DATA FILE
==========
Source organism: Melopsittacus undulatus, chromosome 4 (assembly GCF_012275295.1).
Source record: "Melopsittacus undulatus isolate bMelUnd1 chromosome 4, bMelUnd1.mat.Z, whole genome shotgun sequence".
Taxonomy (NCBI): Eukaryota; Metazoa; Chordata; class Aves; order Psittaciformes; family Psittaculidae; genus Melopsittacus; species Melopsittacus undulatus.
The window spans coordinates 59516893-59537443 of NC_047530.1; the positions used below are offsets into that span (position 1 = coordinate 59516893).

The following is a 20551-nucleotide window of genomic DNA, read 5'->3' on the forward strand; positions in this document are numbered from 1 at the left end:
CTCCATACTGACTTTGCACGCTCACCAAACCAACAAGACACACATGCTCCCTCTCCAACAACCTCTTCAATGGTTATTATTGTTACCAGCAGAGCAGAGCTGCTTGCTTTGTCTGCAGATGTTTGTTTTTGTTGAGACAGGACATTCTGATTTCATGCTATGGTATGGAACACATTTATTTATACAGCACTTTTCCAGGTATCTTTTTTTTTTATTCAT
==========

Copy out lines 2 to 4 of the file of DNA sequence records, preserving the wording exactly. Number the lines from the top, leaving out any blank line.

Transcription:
Source record: "Melopsittacus undulatus isolate bMelUnd1 chromosome 4, bMelUnd1.mat.Z, whole genome shotgun sequence".
Taxonomy (NCBI): Eukaryota; Metazoa; Chordata; class Aves; order Psittaciformes; family Psittaculidae; genus Melopsittacus; species Melopsittacus undulatus.
The window spans coordinates 59516893-59537443 of NC_047530.1; the positions used below are offsets into that span (position 1 = coordinate 59516893).